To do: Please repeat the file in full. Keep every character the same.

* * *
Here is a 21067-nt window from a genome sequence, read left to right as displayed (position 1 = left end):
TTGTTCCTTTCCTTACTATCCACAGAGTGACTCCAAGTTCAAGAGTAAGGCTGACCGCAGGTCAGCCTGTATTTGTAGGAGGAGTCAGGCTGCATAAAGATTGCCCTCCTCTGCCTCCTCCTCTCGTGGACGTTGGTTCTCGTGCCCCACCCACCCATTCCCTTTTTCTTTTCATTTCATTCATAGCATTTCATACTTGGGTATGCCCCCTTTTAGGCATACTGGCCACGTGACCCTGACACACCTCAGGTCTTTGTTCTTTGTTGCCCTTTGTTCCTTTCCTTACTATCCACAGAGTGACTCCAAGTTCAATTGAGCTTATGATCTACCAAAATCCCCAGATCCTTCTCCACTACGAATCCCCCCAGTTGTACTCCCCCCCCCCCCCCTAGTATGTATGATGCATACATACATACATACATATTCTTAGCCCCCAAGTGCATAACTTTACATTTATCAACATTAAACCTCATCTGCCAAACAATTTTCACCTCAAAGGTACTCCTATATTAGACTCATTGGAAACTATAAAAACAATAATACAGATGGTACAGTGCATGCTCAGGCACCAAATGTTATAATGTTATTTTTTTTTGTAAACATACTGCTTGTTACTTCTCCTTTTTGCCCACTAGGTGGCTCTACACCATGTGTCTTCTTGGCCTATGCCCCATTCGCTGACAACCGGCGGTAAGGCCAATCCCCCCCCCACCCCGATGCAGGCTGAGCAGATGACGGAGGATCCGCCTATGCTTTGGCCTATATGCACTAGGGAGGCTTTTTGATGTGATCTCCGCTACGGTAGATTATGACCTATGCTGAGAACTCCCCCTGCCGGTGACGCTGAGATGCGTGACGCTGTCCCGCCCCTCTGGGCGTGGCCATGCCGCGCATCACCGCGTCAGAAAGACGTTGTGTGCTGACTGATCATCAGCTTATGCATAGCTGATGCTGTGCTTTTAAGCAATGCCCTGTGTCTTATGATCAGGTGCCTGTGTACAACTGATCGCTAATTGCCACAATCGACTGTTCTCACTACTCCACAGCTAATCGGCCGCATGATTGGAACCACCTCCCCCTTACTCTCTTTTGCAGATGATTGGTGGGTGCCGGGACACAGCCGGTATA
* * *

Here is a 21067-nt window from a genome sequence, read left to right as displayed (position 1 = left end):
TTGTTCCTTTCCTTACTATCCACAGAGTGACTCCAAGTTCAAGAGTAAGGCTGACCGCAGGTCAGCCTGTATTTGTAGGAGGAGTCAGGCTGCATAAAGATTGCCCTCCTCTGCCTCCTCCTCTCGTGGACGTTGGTTCTCGTGCCCCACCCACCCATTCCCTTTTTCTTTTCATTTCATTCATAGCATTTCATACTTGGGTATGCCCCCTTTTAGGCATACTGGCCACGTGACCCTGACACACCTCAGGTCTTTGTTCTTTGTTGCCCTTTGTTCCTTTCCTTACTATCCACAGAGTGACTCCAAGTTCAATTGAGCTTATGATCTACCAAAATCCCCAGATCCTTCTCCACTACGAATCCCCCCAGTTGTACTCCCCCCCCCCCCCCTAGTATGTATGATGCATACATACATACATACATATTCTTAGCCCCCAAGTGCATAACTTTACATTTATCAACATTAAACCTCATCTGCCAAACAATTTTCACCTCAAAGGTACTCCTATATTAGACTCATTGGAAACTATAAAAACAATAATACAGATGGTACAGTGCATGCTCAGGCACCAAATGTTATAATGTTATTTTTTTTTGTAAACATACTGCTTGTTACTTCTCCTTTTTGCCCACTAGGTGGCTCTACACCATGTGTCTTCTTGGCCTATGCCCCATTCGCTGACAACCGGCGGTAAGGCCAATCCCCCCCCCACCCCGATGCAGGCTGAGCAGATGACGGAGGATCCGCCTATGCTTTGGCCTATATGCACTAGGGAGGCTTTTTGATGTGATCTCCGCTACGGTAGATTATGACCTATGCTGAGAACTCCCCCTGCCGGTGACGCTGAGATGCGTGACGCTGTCCCGCCCCTCTGGGCGTGGCCATGCCGCGCATCACCGCGTCAGAAAGACGTTGTGTGCTGACTGATCATCAGCTTATGCATAGCTGATGCTGTGCTTTTAAGCAATGCCCTGTGTCTTATGATCAGGTGCCTGTGTACAACTGATCGCTAATTGCCACAATCGACTGTTCTCACTACTCCACAGCTAATCGGCCGCATGATTGGAACCACCTCCCCCTTACTCTCTTTTGCAGATGATTGGTGGGTGCCGGGACACAGCCGGTATA